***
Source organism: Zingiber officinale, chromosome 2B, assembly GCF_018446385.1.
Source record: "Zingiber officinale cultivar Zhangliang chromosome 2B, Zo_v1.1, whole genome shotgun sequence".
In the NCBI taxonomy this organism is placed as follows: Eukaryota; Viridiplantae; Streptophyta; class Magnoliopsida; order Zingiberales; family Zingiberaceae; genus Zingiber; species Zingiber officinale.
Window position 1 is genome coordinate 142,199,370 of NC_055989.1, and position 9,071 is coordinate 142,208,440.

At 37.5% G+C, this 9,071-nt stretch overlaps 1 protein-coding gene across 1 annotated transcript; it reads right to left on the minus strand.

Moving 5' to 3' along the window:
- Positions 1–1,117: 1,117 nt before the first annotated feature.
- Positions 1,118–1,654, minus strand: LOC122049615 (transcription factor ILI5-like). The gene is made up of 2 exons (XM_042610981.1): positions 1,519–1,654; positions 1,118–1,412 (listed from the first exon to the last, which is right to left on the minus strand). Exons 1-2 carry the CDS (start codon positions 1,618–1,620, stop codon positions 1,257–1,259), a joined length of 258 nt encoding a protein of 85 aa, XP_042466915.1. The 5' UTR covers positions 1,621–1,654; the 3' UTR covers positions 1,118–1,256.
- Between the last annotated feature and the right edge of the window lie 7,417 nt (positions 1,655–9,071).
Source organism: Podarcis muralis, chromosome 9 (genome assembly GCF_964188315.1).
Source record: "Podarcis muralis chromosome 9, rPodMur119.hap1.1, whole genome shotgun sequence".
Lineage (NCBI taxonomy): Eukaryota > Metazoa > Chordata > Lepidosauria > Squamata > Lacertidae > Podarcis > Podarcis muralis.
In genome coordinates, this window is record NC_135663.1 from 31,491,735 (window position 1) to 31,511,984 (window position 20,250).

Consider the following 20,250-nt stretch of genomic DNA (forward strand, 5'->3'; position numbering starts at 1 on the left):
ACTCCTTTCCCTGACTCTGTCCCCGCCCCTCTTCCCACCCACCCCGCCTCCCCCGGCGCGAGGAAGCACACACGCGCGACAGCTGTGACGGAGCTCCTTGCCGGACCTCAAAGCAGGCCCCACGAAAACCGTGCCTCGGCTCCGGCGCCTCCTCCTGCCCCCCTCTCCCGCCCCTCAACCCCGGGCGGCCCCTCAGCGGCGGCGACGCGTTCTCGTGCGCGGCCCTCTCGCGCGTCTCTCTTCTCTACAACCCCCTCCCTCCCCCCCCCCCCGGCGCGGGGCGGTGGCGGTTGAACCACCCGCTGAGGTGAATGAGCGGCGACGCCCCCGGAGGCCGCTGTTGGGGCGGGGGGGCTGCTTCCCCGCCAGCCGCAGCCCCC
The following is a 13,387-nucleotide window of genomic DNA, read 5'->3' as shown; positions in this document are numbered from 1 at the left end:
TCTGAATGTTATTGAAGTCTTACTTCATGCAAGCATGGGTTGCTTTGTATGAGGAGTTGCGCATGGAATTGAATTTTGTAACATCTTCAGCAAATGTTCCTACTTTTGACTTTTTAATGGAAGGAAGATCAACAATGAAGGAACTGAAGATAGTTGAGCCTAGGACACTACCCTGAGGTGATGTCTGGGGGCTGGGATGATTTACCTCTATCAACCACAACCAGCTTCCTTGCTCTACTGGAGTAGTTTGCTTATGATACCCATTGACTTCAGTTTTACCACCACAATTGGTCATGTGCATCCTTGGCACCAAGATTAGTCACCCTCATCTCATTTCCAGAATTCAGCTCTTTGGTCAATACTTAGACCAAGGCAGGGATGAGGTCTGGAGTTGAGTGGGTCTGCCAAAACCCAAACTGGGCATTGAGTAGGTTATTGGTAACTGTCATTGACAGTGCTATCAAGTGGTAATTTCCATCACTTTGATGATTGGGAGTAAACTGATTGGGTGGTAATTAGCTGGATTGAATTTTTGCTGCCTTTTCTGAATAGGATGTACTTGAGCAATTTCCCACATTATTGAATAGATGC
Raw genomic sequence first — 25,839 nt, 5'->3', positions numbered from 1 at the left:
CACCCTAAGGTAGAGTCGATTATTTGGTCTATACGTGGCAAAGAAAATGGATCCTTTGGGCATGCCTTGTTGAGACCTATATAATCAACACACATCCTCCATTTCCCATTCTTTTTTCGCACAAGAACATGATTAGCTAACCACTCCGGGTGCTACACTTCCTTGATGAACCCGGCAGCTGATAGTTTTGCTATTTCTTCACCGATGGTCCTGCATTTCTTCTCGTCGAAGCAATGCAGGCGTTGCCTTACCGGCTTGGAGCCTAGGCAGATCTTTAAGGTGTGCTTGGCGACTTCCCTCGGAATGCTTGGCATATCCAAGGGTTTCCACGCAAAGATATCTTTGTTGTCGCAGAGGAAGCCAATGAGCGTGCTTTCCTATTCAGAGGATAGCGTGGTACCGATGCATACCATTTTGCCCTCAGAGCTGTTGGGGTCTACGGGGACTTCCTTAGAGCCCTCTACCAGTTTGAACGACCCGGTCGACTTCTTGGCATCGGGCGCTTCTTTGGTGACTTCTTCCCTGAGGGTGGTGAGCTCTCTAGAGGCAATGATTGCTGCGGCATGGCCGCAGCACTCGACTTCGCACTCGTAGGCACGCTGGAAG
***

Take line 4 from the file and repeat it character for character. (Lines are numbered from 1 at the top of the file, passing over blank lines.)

Window position 1 is genome coordinate 142,199,370 of NC_055989.1, and position 9,071 is coordinate 142,208,440.